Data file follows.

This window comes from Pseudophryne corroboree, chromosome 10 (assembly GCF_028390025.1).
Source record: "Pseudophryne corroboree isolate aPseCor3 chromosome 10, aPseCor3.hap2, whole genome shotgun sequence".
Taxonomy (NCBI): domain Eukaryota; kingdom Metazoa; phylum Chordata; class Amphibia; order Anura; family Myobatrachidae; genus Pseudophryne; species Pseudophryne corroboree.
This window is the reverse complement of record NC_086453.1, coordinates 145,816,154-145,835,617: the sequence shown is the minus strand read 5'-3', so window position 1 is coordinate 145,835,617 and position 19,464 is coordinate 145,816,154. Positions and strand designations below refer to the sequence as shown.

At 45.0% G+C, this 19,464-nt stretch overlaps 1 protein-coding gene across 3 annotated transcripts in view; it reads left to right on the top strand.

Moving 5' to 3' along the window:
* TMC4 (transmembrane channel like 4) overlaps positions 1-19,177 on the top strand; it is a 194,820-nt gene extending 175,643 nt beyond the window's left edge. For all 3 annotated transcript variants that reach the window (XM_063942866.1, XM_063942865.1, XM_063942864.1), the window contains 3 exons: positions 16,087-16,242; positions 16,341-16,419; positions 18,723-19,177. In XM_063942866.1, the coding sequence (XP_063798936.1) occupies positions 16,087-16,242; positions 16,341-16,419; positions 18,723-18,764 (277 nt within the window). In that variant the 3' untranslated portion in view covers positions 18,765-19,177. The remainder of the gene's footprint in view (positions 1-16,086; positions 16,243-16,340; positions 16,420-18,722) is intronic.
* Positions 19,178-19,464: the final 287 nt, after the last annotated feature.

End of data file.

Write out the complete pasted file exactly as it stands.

This window comes from Pseudophryne corroboree, chromosome 10 (assembly GCF_028390025.1).
Source record: "Pseudophryne corroboree isolate aPseCor3 chromosome 10, aPseCor3.hap2, whole genome shotgun sequence".
Taxonomy (NCBI): domain Eukaryota; kingdom Metazoa; phylum Chordata; class Amphibia; order Anura; family Myobatrachidae; genus Pseudophryne; species Pseudophryne corroboree.
This window is the reverse complement of record NC_086453.1, coordinates 145,816,154-145,835,617: the sequence shown is the minus strand read 5'-3', so window position 1 is coordinate 145,835,617 and position 19,464 is coordinate 145,816,154. Positions and strand designations below refer to the sequence as shown.

At 45.0% G+C, this 19,464-nt stretch overlaps 1 protein-coding gene across 3 annotated transcripts in view; it reads left to right on the top strand.

Moving 5' to 3' along the window:
* TMC4 (transmembrane channel like 4) overlaps positions 1-19,177 on the top strand; it is a 194,820-nt gene extending 175,643 nt beyond the window's left edge. For all 3 annotated transcript variants that reach the window (XM_063942866.1, XM_063942865.1, XM_063942864.1), the window contains 3 exons: positions 16,087-16,242; positions 16,341-16,419; positions 18,723-19,177. In XM_063942866.1, the coding sequence (XP_063798936.1) occupies positions 16,087-16,242; positions 16,341-16,419; positions 18,723-18,764 (277 nt within the window). In that variant the 3' untranslated portion in view covers positions 18,765-19,177. The remainder of the gene's footprint in view (positions 1-16,086; positions 16,243-16,340; positions 16,420-18,722) is intronic.
* Positions 19,178-19,464: the final 287 nt, after the last annotated feature.